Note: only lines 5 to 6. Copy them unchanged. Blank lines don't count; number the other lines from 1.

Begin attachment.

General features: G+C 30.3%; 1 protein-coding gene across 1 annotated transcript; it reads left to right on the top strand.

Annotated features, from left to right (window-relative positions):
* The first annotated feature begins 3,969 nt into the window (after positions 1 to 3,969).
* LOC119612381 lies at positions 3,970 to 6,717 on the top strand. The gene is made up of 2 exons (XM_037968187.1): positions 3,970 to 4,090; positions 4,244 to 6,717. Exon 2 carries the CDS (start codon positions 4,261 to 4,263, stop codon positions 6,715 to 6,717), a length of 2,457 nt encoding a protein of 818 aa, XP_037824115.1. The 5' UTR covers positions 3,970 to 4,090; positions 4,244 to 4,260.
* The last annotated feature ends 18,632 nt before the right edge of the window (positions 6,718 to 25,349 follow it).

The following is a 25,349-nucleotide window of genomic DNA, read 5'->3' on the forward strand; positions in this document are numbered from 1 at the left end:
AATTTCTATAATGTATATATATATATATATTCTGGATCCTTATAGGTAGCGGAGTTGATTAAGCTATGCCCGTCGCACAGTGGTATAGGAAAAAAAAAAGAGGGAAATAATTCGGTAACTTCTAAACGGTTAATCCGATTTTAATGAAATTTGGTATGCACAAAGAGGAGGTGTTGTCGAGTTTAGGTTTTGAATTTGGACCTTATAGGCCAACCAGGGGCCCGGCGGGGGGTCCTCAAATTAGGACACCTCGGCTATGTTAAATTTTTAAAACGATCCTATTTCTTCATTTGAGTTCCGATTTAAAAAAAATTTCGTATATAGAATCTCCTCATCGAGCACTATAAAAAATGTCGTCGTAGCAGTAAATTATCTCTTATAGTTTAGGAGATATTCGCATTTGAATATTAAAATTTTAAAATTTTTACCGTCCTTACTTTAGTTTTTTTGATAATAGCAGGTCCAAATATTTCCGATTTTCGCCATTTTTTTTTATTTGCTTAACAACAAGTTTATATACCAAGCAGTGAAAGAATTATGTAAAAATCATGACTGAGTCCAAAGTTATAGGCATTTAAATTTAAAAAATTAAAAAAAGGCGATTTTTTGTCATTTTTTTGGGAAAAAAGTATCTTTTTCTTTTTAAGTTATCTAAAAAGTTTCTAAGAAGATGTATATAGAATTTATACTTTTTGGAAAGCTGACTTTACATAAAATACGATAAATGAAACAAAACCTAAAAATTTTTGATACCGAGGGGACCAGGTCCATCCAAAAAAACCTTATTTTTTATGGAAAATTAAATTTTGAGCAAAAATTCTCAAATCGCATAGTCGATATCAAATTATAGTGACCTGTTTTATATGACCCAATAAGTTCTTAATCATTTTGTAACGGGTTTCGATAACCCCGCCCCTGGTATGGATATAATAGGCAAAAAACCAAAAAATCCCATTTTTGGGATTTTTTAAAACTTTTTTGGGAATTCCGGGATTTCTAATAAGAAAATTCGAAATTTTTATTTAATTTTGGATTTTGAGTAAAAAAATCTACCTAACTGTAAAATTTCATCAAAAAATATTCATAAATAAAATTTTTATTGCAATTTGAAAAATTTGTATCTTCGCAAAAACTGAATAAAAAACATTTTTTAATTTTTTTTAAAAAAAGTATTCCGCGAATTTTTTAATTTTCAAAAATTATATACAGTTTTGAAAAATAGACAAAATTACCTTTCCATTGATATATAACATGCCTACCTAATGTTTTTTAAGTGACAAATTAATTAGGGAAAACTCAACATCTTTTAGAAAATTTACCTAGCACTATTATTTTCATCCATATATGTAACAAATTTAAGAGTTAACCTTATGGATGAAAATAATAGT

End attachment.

* The last annotated feature ends 18,632 nt before the right edge of the window (positions 6,718 to 25,349 follow it).

The following is a 25,349-nucleotide window of genomic DNA, read 5'->3' on the forward strand; positions in this document are numbered from 1 at the left end: